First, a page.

Won’t You Be My Neighbor

When my favorite guy and I moved into our house a year and a half ago, the neighbors welcomed us to our new community.

Some of the neighbors have been there for many years; they offered information only they knew from living in the neighborhood. We felt great being a part of such a welcoming neighborhood. Plus, it’s reassuring to knowing that in case of an emergency, they wouldn’t hesitate to help.

Another thing about my neighbors, they were not put off by my speech impairment. Granted it might have taken them time to learn and understand me, but they did. I gave them time to take all the Shariness in. Often when meeting people, I just don’t know how they will take to my disability; if a person wants to engage and I feel he or she is ok, I’ll oblige.

At the beginning of the month, I emceed the Ohio Advocacy and Awareness Day Event and the theme was, Support Matters. Being a part of a community which includes your neighborhood is very important. When I saw the story of a neighborhood taking the initiative to be able to communicate with a little girl whose deaf, it delighted my heart.

A great community of neighbors in Newton, Massachusetts decided they would hire an American Language teacher and learn American Sign Language (ASL).  They collectively wanted to open up communication with two year old Samantha Savitz, who happens to be deaf.

As a result of learning ASL, now when seeing little Samantha around the neighborhood, the Newton community is now able to say, hello and ask, how she is doing,  making Samantha and her family part of the neighborhood.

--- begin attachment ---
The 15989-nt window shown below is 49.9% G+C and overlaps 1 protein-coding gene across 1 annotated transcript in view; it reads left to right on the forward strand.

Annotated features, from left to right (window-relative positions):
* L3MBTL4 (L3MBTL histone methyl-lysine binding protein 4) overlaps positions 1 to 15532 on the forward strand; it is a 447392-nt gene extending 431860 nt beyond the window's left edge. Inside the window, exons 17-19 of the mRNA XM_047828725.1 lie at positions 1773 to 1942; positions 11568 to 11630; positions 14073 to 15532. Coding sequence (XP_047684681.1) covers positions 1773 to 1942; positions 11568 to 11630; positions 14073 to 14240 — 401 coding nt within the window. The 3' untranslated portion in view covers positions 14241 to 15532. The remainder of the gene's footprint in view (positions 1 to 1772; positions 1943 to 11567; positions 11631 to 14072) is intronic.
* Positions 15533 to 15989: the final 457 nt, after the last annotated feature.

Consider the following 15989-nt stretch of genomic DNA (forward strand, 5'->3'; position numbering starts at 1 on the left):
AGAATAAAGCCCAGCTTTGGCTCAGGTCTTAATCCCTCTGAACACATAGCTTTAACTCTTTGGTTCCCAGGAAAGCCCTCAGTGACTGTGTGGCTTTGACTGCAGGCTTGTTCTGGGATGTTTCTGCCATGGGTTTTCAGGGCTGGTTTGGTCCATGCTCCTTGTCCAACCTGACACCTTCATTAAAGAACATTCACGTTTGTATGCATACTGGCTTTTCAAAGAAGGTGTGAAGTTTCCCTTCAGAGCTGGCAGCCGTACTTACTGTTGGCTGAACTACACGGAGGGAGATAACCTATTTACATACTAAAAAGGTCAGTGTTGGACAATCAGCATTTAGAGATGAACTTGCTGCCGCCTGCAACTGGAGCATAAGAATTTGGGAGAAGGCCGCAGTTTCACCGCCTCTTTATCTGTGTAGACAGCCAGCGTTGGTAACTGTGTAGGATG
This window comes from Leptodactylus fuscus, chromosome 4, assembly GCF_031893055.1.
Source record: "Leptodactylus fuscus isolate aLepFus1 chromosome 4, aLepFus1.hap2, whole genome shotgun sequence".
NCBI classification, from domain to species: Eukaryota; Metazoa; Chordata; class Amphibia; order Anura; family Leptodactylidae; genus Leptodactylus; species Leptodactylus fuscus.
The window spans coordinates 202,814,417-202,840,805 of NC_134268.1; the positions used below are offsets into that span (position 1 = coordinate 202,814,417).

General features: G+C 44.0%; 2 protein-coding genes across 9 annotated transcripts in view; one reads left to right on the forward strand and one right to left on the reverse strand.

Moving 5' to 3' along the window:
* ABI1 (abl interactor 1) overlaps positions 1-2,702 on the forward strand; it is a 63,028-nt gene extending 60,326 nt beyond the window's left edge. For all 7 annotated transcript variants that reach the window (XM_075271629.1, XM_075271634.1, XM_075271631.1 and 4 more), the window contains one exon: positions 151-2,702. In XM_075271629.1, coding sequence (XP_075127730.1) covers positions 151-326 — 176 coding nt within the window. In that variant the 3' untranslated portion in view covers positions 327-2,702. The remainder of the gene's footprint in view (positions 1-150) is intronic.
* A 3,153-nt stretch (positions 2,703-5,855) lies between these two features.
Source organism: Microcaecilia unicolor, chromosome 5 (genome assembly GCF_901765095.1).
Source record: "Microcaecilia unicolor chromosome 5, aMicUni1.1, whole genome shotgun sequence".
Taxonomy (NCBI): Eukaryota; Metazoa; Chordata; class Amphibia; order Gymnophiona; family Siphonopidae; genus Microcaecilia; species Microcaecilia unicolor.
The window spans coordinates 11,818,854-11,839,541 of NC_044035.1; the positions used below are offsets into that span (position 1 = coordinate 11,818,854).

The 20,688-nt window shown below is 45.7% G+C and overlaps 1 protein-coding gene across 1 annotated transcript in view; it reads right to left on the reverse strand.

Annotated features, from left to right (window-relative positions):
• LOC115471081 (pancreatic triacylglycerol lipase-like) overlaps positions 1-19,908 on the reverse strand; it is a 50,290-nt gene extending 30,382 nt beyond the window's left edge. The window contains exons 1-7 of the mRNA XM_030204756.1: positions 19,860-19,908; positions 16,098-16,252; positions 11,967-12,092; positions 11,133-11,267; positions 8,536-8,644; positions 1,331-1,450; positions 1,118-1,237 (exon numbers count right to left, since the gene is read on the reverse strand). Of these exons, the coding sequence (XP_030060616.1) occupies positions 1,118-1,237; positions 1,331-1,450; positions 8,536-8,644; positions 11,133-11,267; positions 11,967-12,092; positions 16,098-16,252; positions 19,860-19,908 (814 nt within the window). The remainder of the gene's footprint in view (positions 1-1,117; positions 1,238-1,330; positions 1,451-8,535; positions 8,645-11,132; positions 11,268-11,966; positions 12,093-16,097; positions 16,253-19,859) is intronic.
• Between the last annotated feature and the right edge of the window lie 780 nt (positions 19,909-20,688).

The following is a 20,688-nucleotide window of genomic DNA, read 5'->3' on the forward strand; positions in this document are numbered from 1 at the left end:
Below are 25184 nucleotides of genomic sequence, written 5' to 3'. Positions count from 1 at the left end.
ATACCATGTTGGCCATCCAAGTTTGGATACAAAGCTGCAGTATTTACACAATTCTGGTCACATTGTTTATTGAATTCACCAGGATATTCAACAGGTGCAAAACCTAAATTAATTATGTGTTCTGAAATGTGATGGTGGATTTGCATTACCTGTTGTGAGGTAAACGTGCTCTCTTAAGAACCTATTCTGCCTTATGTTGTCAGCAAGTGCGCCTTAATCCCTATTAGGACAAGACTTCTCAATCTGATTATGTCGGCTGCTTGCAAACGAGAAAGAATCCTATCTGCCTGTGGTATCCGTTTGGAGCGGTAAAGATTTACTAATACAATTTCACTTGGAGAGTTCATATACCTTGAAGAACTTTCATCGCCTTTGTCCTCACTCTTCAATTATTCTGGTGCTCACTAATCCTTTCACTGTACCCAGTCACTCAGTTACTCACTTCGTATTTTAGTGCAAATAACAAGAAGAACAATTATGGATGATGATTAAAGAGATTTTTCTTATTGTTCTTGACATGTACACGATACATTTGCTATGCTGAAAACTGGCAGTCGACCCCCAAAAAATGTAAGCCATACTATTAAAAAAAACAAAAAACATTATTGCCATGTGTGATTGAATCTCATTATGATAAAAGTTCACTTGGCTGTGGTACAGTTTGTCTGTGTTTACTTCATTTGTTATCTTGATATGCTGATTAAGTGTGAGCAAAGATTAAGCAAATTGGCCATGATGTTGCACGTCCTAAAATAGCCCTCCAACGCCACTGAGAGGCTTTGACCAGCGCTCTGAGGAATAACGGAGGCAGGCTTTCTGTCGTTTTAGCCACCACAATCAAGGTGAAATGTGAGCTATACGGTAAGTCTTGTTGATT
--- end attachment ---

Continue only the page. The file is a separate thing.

Being a part of a community whether it’s church, work, social or neighborhood means a lot. Community involvement helps shape who you’ll become. When you find people who understand and believe in the community philosophy and take steps to make sure everyone’s included, it enriches the territory for all.

Newton, Massachusetts wasn’t on my places to visit but after learning of this beautiful story of inclusion, I just may have to add it.


2 comments on “Won’t You Be My Neighbor

  1. Jill on

    A few years ago, I met an amazing young man with cystic fibrosis, who is just happens to be deaf. From the tiny bit of ASL he taught me when we worked together, I was able to communicate with others at my next job. Little did I know when we got a phone call asking if anyone new ASL that it would be him. Mostly by typing on his keyboard and reading my lips, we were able get him what he needed. So many resolutions, I hope to have learned The Pledge of Allegience for the Deaf by the end of 2019


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